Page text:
Archives for July 2003

A Beautiful Sunrise

can mean only one thing if I’m seeing it: night shift.

It was nice, but not enough to make me a Morning Person.

The A10 gets more combat power

heh. Perfect.

Night Shift Study

Scary truths about the graveyard shift Circadian Technologies (a ‘consultancy’) has found some things about night shifts:

Graveyard-shift workers make five times as many serious mistakes and are 20 percent more likely to suffer severe accidents.

Those on the overnight shift also have a significantly higher incidence of costly diseases and disorders, costing employers billions.

…divorce rates are as high as 60 percent among all-night workers, and why they have 150 percent more stress-related gastrointestinal disorders.

The medically related:

On July 1, the Accreditation Council for Graduate Medical Education, the national body that oversees medical residents, mandated paring back residents? brutal 100-hour workweeks to 80 hours, and reducing their 30-plus hour patient-care shifts to a maximum of 24.

I’ve been told, and have no reason to doubt, that a disproportionate number of medical mistakes happen at about 0400.

I’ll keep all this in mind while I’m working the night shift this month.

Challenge to Residency Training Thrown Out – Judge Dismisses Daniel v. ABEM Lawsuit

A federal judge upheld an earlier recommendation that a 13-year-old antitrust lawsuit challenging the requirements for emergency physician certification be dismissed.

Gregory F. Daniel, MD, later joined by more than 100 other physicians who are not residency trained in emergency medicine, sued the American Board of Emergency Medicine (ABEM) in 1990, claiming that their practice experience should allow them to take the certification exam, and that ABEM is conspiring to restrain trade and exclude non-certified emergency physicians from practice.

On June 20, US District Judge Richard Arcara granted the defendants? motion to dismiss the case and entered a final judgment in favor of ABEM.

The plaintiffs can still appeal with the Second Circuit Court of Appeals, and must file a notice of intent to do so by the end of July. Representatives for the plaintiffs could not be reached for comment.

ABEM, which was formed in the 1970s, administers a certifying exam in emergency medicine where physicians, once deemed eligible, may become ABEM certified in emergency medicine as a specialist if they pass the written and oral examinations. Many physicians attained certification though the so-called ?practice track,? which required 7,000 hours and 60 months practice in emergency medicine, among other criteria. The practice track closed in 1988 when formal residency training in emergency medicine became a required prerequisite for eligibility to take the ABEM exam.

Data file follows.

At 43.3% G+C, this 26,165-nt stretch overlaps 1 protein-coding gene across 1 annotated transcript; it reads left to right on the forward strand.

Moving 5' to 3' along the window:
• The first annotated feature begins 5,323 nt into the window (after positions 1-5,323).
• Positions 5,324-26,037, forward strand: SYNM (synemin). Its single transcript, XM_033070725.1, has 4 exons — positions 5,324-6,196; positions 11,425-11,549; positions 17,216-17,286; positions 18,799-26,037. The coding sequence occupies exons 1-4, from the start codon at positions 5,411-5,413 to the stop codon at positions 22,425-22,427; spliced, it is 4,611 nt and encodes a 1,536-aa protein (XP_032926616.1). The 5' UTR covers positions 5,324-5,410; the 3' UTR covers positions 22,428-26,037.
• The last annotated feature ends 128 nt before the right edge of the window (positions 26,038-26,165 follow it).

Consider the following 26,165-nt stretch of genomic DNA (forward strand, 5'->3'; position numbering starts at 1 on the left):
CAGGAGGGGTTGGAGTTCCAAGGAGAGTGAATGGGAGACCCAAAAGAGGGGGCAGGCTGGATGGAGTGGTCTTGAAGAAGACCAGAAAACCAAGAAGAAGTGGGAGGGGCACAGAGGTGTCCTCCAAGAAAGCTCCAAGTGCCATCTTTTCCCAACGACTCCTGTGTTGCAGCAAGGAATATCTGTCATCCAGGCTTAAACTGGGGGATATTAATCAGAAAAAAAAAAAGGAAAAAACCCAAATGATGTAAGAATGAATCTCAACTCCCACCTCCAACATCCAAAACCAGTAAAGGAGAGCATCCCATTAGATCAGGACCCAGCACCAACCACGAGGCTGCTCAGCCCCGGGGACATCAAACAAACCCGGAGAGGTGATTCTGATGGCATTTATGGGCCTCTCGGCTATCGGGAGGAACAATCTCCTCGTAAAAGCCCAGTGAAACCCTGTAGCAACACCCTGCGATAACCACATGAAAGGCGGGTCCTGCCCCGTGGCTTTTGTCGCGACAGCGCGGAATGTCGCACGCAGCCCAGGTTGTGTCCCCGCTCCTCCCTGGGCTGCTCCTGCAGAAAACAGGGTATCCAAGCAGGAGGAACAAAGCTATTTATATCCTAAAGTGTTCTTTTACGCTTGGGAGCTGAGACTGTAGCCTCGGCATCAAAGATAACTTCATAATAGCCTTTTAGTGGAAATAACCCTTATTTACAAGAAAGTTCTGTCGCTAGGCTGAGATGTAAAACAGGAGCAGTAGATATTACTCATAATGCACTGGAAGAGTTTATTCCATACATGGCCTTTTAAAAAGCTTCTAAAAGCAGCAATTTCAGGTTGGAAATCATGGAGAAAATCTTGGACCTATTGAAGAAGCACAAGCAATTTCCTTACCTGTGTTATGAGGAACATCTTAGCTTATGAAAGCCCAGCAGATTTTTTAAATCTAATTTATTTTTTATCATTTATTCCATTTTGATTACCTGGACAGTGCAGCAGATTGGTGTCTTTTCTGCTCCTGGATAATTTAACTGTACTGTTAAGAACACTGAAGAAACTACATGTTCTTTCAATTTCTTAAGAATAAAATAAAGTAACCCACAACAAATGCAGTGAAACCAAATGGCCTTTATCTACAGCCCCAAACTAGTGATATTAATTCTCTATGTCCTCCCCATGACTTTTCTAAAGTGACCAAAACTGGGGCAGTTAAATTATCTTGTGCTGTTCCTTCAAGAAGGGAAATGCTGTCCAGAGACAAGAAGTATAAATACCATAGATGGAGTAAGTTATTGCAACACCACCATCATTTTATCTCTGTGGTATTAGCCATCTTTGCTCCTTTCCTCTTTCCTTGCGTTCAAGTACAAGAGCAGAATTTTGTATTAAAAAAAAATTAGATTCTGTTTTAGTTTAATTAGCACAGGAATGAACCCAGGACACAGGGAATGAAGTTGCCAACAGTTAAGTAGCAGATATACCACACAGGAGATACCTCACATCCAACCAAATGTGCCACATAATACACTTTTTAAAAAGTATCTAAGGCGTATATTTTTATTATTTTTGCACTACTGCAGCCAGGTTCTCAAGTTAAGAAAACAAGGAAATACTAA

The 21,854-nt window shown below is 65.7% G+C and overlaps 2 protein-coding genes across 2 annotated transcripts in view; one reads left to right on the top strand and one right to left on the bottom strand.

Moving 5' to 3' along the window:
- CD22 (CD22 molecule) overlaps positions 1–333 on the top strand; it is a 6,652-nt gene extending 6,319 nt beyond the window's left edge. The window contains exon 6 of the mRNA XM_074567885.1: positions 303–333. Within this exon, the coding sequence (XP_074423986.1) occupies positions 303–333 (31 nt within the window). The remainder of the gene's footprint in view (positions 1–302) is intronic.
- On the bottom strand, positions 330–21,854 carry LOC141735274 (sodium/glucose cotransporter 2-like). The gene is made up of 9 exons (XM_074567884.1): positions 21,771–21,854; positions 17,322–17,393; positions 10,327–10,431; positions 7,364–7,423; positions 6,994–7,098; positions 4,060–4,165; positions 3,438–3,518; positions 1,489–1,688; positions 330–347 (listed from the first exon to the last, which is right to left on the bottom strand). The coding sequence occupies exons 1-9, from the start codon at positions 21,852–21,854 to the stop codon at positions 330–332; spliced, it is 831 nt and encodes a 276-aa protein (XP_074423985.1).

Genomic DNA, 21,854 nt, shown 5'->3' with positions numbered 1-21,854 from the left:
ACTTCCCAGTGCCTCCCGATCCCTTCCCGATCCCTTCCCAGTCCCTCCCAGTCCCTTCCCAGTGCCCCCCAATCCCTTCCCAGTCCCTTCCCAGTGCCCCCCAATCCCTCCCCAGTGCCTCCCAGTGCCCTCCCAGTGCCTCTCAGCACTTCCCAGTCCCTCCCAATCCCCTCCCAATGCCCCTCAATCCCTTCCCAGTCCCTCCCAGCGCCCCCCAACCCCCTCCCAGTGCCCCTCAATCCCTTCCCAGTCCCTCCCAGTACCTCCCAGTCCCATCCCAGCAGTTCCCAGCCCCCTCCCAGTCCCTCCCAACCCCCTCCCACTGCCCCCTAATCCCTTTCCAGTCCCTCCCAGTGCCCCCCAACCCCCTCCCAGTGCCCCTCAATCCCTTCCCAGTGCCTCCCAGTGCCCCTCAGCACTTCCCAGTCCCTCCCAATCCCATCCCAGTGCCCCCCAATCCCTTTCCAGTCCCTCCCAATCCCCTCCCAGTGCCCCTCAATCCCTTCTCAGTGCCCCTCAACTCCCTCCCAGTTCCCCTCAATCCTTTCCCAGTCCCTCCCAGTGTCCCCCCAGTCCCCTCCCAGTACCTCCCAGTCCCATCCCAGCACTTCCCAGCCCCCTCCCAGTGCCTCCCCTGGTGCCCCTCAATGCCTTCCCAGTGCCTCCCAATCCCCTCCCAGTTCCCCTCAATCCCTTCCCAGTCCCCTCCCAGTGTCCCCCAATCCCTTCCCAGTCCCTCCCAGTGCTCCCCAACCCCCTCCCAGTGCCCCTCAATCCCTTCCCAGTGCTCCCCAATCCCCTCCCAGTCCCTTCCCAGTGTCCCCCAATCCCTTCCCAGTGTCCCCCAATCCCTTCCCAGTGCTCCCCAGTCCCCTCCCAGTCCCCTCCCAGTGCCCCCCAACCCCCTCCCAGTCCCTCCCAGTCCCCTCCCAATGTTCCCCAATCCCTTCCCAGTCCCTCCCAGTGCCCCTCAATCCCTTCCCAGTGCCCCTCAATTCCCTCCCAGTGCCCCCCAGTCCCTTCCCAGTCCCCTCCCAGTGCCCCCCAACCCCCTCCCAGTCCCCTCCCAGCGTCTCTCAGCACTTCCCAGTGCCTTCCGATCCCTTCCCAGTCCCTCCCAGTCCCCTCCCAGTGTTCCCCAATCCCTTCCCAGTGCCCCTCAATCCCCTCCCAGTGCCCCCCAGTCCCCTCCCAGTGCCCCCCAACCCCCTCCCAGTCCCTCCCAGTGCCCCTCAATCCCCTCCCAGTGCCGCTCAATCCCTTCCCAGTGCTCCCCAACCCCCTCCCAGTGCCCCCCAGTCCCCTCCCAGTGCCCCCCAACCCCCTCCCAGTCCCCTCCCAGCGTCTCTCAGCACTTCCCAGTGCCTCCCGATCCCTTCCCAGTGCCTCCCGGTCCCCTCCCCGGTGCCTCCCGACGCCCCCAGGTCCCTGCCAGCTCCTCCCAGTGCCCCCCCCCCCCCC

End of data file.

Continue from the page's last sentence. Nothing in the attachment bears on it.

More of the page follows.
Residency training can by the only real path to certification. All specialties started with a ‘practice track’ because it was a brand new specialty, docs with vision tried it out, and it their specialty made sense and was accepted enough that then formal training was set up to produce more of the specialists.

This suit was a bad idea to start with, and hasn’t gotten any better with time.

USS Ronald Reagan – USS Ronald Reagan commissioned – Jul. 12, 2003
When I signed up for the Navy, Reagan was President, we were building a 600 ship Navy, and the Evil Empire was the Threat. When I went on Active Duty, Clinton was President, the Evil Empire was no more. I’ll spare you the whining about serving in a military ‘led’ by Clinton.

The USS Ronald Reagan will sail the seas for 50 years. I can’t think of a better tribute to a great president.

Update: a better tribute would be to spell his name right, which I just fixed. Thanks, Aunt Sue!

Fort Worth Fastest Growing City in US

Census: Fort Worth Grows Fastest In Texas, Austin Sees Population Decline

Fort Worth’s 2.6 percent population growth rate between 2001 and 2002 was the highest among Texas’ 10 largest cities, according to estimates made public Thursday by the Census Bureau. Cowtown expanded to nearly 568,000 people, about 10,000 shy of El Paso, which grew by 1.1 percent. If those paces continue, Fort Worth will supplant El Paso at No. 5 by next summer.

And, as one who has lived in both cities, Fort Worth is better in every single respect.

Other surprises:

More than 11,000 people moved out of Dallas between 2001 and 2002 despite its net increase of about 5,600. Texas state demographer Steve Murdock noted that San Antonio, which gained about 23,000 to reach 1.17 million last summer, by now should be on the verge of passing Dallas (1.21 million) as the state’s second-largest city.

Best quote? It’s about Austin:

Austin, which grew at a brisk 4.1 percent annually during its tech-driven heyday, was the only major Texas city to lose population as it shrank by about 1,100 between 2001 and 2002.